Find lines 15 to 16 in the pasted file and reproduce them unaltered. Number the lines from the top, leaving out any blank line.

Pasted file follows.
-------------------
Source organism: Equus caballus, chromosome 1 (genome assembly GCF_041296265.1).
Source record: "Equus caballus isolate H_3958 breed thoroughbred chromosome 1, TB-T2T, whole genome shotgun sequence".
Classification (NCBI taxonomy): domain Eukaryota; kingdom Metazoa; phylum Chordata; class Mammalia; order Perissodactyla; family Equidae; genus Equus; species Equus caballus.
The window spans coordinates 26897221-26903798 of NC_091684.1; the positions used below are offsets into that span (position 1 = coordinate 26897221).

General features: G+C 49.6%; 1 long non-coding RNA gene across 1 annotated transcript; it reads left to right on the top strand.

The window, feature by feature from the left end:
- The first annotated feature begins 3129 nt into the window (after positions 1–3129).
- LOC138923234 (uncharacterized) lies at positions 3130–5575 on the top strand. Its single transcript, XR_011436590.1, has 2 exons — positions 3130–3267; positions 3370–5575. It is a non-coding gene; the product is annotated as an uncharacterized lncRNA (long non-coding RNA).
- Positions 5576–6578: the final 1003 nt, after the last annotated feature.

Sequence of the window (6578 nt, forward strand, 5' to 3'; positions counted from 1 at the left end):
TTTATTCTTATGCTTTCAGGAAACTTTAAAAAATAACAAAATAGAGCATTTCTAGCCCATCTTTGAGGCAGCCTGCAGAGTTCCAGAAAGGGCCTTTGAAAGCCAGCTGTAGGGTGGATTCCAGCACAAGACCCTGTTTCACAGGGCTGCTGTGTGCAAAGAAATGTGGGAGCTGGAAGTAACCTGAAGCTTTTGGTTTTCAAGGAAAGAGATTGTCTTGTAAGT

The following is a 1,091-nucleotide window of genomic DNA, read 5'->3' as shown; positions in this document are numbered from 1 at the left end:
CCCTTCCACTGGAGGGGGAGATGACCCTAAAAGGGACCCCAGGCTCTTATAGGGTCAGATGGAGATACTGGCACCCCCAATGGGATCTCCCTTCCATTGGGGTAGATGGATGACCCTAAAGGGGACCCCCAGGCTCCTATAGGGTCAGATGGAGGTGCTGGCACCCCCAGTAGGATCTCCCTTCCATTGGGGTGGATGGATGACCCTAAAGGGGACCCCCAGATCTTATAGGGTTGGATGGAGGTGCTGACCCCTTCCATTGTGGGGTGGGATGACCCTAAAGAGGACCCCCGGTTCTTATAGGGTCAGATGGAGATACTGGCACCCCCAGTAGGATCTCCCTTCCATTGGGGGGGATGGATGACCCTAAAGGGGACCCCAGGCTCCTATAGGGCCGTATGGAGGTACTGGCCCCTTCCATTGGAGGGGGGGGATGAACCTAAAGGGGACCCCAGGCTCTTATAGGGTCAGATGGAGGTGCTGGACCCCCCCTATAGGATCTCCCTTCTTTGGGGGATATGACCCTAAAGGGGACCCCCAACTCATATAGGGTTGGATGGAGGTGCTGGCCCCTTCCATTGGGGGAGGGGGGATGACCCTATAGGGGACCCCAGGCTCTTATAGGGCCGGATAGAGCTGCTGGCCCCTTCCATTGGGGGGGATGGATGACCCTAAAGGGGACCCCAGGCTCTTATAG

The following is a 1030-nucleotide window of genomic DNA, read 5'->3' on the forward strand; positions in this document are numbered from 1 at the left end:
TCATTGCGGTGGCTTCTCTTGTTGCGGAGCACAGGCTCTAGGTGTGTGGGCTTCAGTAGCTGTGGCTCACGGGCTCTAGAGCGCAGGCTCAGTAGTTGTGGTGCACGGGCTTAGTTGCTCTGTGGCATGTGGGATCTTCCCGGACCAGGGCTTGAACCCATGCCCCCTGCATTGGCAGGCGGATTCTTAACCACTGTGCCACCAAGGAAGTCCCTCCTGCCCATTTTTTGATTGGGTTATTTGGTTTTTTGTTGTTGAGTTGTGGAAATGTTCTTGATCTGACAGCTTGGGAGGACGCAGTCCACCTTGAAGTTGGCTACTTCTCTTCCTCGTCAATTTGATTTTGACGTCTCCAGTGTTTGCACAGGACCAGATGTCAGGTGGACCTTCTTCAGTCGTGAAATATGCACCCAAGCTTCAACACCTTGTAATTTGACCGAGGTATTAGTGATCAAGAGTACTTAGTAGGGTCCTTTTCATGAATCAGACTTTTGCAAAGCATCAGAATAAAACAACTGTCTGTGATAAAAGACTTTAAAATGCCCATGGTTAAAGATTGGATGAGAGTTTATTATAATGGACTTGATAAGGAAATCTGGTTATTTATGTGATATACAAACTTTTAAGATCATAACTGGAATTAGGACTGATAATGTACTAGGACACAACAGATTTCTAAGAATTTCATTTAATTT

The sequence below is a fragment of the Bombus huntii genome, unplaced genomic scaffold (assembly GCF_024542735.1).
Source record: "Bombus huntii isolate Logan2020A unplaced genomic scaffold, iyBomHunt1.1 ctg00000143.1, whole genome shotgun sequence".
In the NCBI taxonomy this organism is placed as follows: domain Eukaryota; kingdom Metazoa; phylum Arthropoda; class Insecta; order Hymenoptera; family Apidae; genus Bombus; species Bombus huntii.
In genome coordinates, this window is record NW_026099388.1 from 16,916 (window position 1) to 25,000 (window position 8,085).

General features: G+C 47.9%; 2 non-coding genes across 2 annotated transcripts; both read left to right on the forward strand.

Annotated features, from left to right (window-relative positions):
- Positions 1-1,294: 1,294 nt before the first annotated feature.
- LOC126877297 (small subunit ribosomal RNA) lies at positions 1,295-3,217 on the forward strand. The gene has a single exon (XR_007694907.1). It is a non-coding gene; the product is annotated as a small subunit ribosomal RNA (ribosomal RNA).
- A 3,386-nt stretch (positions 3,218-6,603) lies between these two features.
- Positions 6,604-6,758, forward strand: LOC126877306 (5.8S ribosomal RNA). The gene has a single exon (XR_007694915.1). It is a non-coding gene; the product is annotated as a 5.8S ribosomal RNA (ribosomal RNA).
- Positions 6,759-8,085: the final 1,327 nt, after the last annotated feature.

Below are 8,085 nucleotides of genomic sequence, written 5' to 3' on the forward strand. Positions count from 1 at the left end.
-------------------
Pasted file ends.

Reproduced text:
TCATTGCGGTGGCTTCTCTTGTTGCGGAGCACAGGCTCTAGGTGTGTGGGCTTCAGTAGCTGTGGCTCACGGGCTCTAGAGCGCAGGCTCAGTAGTTGTGGTGCACGGGCTTAGTTGCTCTGTGGCATGTGGGATCTTCCCGGACCAGGGCTTGAACCCATGCCCCCTGCATTGGCAGGCGGATTCTTAACCACTGTGCCACCAAGGAAGTCCCTCCTGCCCATTTTTTGATTGGGTTATTTGGTTTTTTGTTGTTGAGTTGTGGAAATGTTCTTGATCTGACAGCTTGGGAGGACGCAGTCCACCTTGAAGTTGGCTACTTCTCTTCCTCGTCAATTTGATTTTGACGTCTCCAGTGTTTGCACAGGACCAGATGTCAGGTGGACCTTCTTCAGTCGTGAAATATGCACCCAAGCTTCAACACCTTGTAATTTGACCGAGGTATTAGTGATCAAGAGTACTTAGTAGGGTCCTTTTCATGAATCAGACTTTTGCAAAGCATCAGAATAAAACAACTGTCTGTGATAAAAGACTTTAAAATGCCCATGGTTAAAGATTGGATGAGAGTTTATTATAATGGACTTGATAAGGAAATCTGGTTATTTATGTGATATACAAACTTTTAAGATCATAACTGGAATTAGGACTGATAATGTACTAGGACACAACAGATTTCTAAGAATTTCATTTAATTT

The sequence below is a fragment of the Bombus huntii genome, unplaced genomic scaffold (assembly GCF_024542735.1).